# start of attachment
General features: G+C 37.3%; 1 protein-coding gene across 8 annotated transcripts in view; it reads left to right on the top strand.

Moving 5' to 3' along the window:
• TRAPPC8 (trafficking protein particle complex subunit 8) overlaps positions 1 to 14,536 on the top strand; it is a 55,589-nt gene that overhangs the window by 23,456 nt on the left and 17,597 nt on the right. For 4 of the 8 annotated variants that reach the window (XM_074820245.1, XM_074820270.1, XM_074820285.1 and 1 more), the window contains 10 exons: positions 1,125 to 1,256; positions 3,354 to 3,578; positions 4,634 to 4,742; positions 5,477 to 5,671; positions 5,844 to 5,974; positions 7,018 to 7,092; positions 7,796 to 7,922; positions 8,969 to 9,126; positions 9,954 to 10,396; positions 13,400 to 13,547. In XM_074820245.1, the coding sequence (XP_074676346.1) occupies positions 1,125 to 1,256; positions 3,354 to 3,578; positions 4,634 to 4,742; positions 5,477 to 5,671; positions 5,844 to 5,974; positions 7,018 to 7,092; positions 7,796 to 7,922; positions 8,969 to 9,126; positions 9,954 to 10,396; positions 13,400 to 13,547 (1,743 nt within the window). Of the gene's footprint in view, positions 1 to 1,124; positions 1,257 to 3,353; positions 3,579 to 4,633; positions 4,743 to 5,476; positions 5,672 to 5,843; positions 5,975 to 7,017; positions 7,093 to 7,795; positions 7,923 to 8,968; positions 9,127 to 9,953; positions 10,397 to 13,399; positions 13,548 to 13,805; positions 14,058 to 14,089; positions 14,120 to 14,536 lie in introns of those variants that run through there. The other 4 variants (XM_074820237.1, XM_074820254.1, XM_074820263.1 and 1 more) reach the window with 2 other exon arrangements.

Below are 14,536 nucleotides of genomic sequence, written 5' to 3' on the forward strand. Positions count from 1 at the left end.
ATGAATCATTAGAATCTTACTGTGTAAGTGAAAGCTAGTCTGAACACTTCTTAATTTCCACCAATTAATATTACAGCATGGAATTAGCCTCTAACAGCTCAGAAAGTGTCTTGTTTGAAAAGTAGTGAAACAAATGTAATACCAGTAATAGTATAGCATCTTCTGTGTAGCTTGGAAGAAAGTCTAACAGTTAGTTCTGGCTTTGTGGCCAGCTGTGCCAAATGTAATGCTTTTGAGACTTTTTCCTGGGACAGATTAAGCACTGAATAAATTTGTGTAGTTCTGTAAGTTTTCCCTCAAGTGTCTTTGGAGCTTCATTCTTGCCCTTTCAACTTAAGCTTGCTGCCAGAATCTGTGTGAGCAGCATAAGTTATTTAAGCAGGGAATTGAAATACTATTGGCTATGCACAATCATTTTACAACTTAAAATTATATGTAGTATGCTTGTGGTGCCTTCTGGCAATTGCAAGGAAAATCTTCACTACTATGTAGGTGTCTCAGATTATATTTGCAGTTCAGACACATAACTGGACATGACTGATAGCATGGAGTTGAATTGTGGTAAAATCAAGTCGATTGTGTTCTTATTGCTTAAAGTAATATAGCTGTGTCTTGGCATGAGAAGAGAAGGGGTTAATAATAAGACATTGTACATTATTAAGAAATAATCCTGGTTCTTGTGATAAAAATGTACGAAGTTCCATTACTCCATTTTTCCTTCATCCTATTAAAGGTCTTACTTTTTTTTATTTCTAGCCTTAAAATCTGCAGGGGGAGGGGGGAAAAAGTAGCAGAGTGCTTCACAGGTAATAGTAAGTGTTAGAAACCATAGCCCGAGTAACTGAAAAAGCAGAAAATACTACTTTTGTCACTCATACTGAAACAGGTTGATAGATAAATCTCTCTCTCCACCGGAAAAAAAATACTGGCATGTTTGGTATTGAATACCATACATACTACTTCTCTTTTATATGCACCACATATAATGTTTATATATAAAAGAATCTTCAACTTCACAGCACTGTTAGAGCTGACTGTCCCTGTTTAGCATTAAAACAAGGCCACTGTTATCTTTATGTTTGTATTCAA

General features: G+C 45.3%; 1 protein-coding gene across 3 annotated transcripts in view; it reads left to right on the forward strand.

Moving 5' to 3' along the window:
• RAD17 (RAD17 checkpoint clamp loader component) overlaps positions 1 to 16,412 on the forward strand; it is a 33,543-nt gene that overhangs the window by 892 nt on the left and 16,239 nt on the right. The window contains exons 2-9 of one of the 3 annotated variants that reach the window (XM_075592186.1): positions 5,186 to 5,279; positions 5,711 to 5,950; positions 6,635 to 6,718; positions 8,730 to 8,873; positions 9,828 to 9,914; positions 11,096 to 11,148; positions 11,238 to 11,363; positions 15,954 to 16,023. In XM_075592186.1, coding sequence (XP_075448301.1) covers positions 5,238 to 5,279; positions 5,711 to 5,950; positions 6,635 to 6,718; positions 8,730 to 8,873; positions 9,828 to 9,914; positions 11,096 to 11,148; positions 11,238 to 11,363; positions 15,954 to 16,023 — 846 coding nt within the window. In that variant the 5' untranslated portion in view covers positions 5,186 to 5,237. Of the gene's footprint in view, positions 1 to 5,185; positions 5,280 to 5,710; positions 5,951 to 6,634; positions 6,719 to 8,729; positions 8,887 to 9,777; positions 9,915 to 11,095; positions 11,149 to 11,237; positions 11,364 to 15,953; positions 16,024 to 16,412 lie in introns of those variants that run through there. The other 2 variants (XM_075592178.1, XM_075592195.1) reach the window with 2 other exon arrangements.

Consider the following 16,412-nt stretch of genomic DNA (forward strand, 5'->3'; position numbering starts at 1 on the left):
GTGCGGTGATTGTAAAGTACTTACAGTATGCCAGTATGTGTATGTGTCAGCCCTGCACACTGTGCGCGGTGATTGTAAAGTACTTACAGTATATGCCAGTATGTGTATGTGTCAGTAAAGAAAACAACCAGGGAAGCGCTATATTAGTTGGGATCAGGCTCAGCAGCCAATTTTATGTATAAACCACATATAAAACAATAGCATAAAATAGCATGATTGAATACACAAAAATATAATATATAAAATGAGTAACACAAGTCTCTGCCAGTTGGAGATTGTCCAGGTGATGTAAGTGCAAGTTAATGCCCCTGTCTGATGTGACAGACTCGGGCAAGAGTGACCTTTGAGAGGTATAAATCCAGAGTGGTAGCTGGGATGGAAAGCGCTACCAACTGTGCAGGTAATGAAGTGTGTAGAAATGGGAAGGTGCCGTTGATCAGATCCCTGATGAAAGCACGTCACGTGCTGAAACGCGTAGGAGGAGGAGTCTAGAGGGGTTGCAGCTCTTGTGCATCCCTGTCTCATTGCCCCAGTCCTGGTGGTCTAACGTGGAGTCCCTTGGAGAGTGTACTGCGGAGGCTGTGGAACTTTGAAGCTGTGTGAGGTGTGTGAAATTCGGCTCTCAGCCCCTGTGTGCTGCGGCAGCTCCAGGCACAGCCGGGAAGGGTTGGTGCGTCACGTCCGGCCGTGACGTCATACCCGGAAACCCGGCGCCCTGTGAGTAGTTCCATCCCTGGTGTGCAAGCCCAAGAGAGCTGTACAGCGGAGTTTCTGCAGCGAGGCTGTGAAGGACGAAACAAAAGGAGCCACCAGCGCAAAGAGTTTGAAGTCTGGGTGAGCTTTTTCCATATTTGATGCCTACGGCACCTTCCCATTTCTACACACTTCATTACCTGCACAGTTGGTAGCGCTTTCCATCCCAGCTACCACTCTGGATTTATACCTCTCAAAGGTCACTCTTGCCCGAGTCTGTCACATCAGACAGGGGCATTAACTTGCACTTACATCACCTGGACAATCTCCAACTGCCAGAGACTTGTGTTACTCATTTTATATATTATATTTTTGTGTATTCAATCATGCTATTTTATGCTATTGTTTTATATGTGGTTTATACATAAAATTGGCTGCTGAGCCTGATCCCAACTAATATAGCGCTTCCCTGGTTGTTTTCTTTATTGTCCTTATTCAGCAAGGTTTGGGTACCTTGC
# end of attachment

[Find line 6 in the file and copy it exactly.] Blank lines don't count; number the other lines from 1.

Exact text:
General features: G+C 45.3%; 1 protein-coding gene across 3 annotated transcripts in view; it reads left to right on the forward strand.